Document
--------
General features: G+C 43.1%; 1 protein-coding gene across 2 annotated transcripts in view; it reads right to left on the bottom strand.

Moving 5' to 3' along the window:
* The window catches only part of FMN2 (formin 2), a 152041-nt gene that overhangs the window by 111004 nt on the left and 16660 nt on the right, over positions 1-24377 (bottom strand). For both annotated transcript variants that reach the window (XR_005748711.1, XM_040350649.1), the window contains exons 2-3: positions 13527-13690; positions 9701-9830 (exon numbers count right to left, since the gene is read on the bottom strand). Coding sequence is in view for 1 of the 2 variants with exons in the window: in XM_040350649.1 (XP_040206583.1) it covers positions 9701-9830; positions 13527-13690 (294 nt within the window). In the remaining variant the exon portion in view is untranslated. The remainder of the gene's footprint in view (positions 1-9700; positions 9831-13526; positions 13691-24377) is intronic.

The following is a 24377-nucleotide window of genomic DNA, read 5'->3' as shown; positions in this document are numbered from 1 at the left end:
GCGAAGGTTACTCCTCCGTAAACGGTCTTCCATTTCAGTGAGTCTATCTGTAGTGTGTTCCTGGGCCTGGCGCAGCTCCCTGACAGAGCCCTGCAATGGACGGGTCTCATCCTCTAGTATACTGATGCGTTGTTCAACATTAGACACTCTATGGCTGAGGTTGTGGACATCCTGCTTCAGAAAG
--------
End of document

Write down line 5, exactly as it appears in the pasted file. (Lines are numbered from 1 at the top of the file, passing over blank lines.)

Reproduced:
GCGAAGGTTACTCCTCCGTAAACGGTCTTCCATTTCAGTGAGTCTATCTGTAGTGTGTTCCTGGGCCTGGCGCAGCTCCCTGACAGAGCCCTGCAATGGACGGGTCTCATCCTCTAGTATACTGATGCGTTGTTCAACATTAGACACTCTATGGCTGAGGTTGTGGACATCCTGCTTCAGAAAG